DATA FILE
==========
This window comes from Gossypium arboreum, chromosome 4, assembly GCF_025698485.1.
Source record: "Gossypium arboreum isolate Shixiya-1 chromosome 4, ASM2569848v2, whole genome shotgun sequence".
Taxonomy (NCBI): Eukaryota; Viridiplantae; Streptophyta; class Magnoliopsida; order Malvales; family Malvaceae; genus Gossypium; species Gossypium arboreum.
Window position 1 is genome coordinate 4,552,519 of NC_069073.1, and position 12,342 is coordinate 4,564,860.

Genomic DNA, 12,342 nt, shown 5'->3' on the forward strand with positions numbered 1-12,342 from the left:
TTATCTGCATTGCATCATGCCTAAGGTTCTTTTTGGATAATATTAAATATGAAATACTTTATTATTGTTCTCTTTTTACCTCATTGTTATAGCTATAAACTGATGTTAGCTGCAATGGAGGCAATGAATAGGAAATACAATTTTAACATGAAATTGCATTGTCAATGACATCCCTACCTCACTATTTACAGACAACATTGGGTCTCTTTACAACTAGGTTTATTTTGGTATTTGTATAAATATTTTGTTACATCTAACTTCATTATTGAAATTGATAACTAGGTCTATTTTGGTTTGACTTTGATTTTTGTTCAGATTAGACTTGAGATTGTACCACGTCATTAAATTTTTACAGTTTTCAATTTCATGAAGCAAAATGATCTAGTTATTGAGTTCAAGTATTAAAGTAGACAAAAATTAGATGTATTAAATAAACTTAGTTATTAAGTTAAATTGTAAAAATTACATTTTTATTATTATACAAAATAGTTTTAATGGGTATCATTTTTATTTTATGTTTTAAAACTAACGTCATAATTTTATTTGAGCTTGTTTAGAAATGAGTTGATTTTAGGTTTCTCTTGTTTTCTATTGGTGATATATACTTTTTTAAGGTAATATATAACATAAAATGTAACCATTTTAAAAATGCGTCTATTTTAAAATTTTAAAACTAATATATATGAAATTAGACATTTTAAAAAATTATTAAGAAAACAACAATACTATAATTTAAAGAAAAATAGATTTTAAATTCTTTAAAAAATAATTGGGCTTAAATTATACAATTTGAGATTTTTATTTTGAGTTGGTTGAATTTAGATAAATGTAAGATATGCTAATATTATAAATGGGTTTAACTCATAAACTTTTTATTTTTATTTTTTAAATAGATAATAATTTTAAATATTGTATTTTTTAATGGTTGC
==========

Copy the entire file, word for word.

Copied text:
This window comes from Gossypium arboreum, chromosome 4, assembly GCF_025698485.1.
Source record: "Gossypium arboreum isolate Shixiya-1 chromosome 4, ASM2569848v2, whole genome shotgun sequence".
Taxonomy (NCBI): Eukaryota; Viridiplantae; Streptophyta; class Magnoliopsida; order Malvales; family Malvaceae; genus Gossypium; species Gossypium arboreum.
Window position 1 is genome coordinate 4,552,519 of NC_069073.1, and position 12,342 is coordinate 4,564,860.

Genomic DNA, 12,342 nt, shown 5'->3' on the forward strand with positions numbered 1-12,342 from the left:
TTATCTGCATTGCATCATGCCTAAGGTTCTTTTTGGATAATATTAAATATGAAATACTTTATTATTGTTCTCTTTTTACCTCATTGTTATAGCTATAAACTGATGTTAGCTGCAATGGAGGCAATGAATAGGAAATACAATTTTAACATGAAATTGCATTGTCAATGACATCCCTACCTCACTATTTACAGACAACATTGGGTCTCTTTACAACTAGGTTTATTTTGGTATTTGTATAAATATTTTGTTACATCTAACTTCATTATTGAAATTGATAACTAGGTCTATTTTGGTTTGACTTTGATTTTTGTTCAGATTAGACTTGAGATTGTACCACGTCATTAAATTTTTACAGTTTTCAATTTCATGAAGCAAAATGATCTAGTTATTGAGTTCAAGTATTAAAGTAGACAAAAATTAGATGTATTAAATAAACTTAGTTATTAAGTTAAATTGTAAAAATTACATTTTTATTATTATACAAAATAGTTTTAATGGGTATCATTTTTATTTTATGTTTTAAAACTAACGTCATAATTTTATTTGAGCTTGTTTAGAAATGAGTTGATTTTAGGTTTCTCTTGTTTTCTATTGGTGATATATACTTTTTTAAGGTAATATATAACATAAAATGTAACCATTTTAAAAATGCGTCTATTTTAAAATTTTAAAACTAATATATATGAAATTAGACATTTTAAAAAATTATTAAGAAAACAACAATACTATAATTTAAAGAAAAATAGATTTTAAATTCTTTAAAAAATAATTGGGCTTAAATTATACAATTTGAGATTTTTATTTTGAGTTGGTTGAATTTAGATAAATGTAAGATATGCTAATATTATAAATGGGTTTAACTCATAAACTTTTTATTTTTATTTTTTAAATAGATAATAATTTTAAATATTGTATTTTTTAATGGTTGC